Yesterday morning we woke up to sunny skies and the breathtaking views of Lac Geneve.  After a typical euro breakfast of some white bread with jam, coffee, and a little bowl of corn flakes we hopped on the bikes and cruised to the start line.  By mid-morning it was already 25 degrees, and I could tell the heat was going to get to me right away.  I downed as much water as I could before the start, and was seriously tempted to jump in the lake to cool off before setting off for the days 161kms featuring 6 mountain passes.

The average speed for the first hour of the race was quite swift to say the least.  Someone said we had covered almost 49kms in the first 60 minutes!  Breaks were trying to get away but with speeds like that it’s very difficult to put any kind of real estate between your group and the main field.  Finally though, after about 50kms a big group did seem to get clear.  In fact it was a rather huge group, probably about 40 of us, with Quentin and I representing the team.  There wasn’t a whole lot of organization being such a big group, but I think every single team in the race was well represented, so there wasn’t likely to be a huge chase either.  We held pretty steady at nearly a minute for quite a while, breaking into smaller groups over the climbs and coming back together on the descents.  Eventually another big group, probably of 25-30 caught up to us and basically re-formed the main group, with anyone who was left behind likely dropping out.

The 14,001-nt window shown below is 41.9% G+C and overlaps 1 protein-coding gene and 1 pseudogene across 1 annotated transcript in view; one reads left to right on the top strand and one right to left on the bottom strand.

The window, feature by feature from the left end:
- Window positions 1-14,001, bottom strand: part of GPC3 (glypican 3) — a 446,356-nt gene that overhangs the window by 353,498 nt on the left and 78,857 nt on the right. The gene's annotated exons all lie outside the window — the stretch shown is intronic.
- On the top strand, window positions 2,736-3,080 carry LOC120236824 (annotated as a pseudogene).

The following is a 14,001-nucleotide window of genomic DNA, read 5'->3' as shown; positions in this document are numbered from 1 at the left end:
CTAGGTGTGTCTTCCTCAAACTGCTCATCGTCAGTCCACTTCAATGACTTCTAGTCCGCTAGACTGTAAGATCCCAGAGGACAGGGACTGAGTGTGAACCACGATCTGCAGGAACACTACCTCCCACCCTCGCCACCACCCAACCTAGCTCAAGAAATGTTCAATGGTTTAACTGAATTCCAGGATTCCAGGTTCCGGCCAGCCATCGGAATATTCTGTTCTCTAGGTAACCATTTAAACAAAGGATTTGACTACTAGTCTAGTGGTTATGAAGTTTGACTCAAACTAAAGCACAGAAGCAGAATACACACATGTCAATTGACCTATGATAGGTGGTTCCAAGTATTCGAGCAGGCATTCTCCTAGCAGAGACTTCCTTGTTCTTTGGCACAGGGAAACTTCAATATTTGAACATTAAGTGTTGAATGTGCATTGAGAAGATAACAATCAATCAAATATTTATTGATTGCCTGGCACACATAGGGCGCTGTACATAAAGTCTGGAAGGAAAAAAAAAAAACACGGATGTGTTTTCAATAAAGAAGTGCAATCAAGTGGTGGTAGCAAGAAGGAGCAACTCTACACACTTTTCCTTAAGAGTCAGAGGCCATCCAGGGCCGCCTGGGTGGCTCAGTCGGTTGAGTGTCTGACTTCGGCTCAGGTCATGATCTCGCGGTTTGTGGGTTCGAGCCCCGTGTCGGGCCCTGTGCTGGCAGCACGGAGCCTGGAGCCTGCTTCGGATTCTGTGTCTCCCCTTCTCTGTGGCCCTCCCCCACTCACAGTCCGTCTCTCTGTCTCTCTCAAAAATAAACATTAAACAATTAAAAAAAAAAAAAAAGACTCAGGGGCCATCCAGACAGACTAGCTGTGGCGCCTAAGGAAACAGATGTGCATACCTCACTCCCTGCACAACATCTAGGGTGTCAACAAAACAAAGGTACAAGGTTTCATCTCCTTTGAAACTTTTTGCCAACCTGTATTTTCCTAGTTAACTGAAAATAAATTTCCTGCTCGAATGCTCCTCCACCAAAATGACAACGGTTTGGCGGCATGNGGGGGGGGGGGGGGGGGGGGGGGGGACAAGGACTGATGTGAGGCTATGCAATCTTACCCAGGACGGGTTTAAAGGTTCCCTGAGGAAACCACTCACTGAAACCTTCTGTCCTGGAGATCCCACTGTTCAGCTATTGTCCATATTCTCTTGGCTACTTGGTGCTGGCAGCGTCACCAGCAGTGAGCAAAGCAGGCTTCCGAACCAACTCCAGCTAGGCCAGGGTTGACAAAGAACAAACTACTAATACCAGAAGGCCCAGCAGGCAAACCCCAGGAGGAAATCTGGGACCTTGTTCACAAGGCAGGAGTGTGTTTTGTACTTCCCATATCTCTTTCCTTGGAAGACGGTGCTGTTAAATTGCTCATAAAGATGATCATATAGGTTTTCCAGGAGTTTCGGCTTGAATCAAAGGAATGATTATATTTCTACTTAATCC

At this point I was already really suffering in the heat.  Being in the break I was unable to get any water, because our gap never exceeded a minute for the team cars to be able to come up.  It felt like all the fluids in my body were reaching boiling point and there wasn’t a whole lot I could do now to reverse the damage.  I went back to the team car and poured bottles of water both into me and over my back, but it seemed that was more of a temporary fix.  All I could do was continue drinking and try not to think about it.  As I made my way back from the caravan the race was just starting to kick up for another KOM.  Out of the corner of my eye, I see one of our protected riders on the side of the road with his chain stuck between his chain stay and crank set.  Knowing he had way better chances on the day than me, it was an easy decision to pull over the pace him back.  Looking up the road we could see splits happening everywhere…the race was starting to be decided and we needed to get back quickly.  I got Jerome up to the second group and then he took off on his own in pursuit of the leaders.  Unfortunately I couldn’t follow and was forced to stay with this chase group.